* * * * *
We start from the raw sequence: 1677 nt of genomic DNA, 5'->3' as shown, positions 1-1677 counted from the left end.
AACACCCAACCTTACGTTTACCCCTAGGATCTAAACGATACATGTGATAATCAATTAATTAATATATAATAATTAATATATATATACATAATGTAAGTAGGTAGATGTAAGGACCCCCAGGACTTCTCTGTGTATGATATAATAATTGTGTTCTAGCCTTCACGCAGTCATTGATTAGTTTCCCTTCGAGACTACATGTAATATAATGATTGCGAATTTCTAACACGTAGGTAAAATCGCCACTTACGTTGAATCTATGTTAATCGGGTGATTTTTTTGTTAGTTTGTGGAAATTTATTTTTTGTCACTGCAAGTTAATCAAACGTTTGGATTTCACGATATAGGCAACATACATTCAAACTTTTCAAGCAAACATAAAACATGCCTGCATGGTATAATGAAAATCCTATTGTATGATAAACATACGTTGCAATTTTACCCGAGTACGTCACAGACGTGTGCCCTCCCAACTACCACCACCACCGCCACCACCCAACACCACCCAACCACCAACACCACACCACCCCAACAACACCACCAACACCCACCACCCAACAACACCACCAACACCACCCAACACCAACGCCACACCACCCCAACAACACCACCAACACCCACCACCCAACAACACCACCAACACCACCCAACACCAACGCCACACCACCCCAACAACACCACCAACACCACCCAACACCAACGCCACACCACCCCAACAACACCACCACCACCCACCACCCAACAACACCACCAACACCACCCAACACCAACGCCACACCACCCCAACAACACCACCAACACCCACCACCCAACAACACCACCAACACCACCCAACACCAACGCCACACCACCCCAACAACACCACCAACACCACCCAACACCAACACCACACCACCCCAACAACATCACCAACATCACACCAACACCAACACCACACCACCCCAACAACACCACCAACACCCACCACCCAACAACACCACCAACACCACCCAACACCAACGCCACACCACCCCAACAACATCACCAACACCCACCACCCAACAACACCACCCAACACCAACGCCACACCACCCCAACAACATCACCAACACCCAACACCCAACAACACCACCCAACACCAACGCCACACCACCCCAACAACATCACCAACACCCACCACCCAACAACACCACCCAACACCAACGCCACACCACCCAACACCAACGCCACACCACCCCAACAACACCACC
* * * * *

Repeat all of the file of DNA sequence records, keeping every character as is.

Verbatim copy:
We start from the raw sequence: 1677 nt of genomic DNA, 5'->3' as shown, positions 1-1677 counted from the left end.
AACACCCAACCTTACGTTTACCCCTAGGATCTAAACGATACATGTGATAATCAATTAATTAATATATAATAATTAATATATATATACATAATGTAAGTAGGTAGATGTAAGGACCCCCAGGACTTCTCTGTGTATGATATAATAATTGTGTTCTAGCCTTCACGCAGTCATTGATTAGTTTCCCTTCGAGACTACATGTAATATAATGATTGCGAATTTCTAACACGTAGGTAAAATCGCCACTTACGTTGAATCTATGTTAATCGGGTGATTTTTTTGTTAGTTTGTGGAAATTTATTTTTTGTCACTGCAAGTTAATCAAACGTTTGGATTTCACGATATAGGCAACATACATTCAAACTTTTCAAGCAAACATAAAACATGCCTGCATGGTATAATGAAAATCCTATTGTATGATAAACATACGTTGCAATTTTACCCGAGTACGTCACAGACGTGTGCCCTCCCAACTACCACCACCACCGCCACCACCCAACACCACCCAACCACCAACACCACACCACCCCAACAACACCACCAACACCCACCACCCAACAACACCACCAACACCACCCAACACCAACGCCACACCACCCCAACAACACCACCAACACCCACCACCCAACAACACCACCAACACCACCCAACACCAACGCCACACCACCCCAACAACACCACCAACACCACCCAACACCAACGCCACACCACCCCAACAACACCACCACCACCCACCACCCAACAACACCACCAACACCACCCAACACCAACGCCACACCACCCCAACAACACCACCAACACCCACCACCCAACAACACCACCAACACCACCCAACACCAACGCCACACCACCCCAACAACACCACCAACACCACCCAACACCAACACCACACCACCCCAACAACATCACCAACATCACACCAACACCAACACCACACCACCCCAACAACACCACCAACACCCACCACCCAACAACACCACCAACACCACCCAACACCAACGCCACACCACCCCAACAACATCACCAACACCCACCACCCAACAACACCACCCAACACCAACGCCACACCACCCCAACAACATCACCAACACCCAACACCCAACAACACCACCCAACACCAACGCCACACCACCCCAACAACATCACCAACACCCACCACCCAACAACACCACCCAACACCAACGCCACACCACCCAACACCAACGCCACACCACCCCAACAACACCACC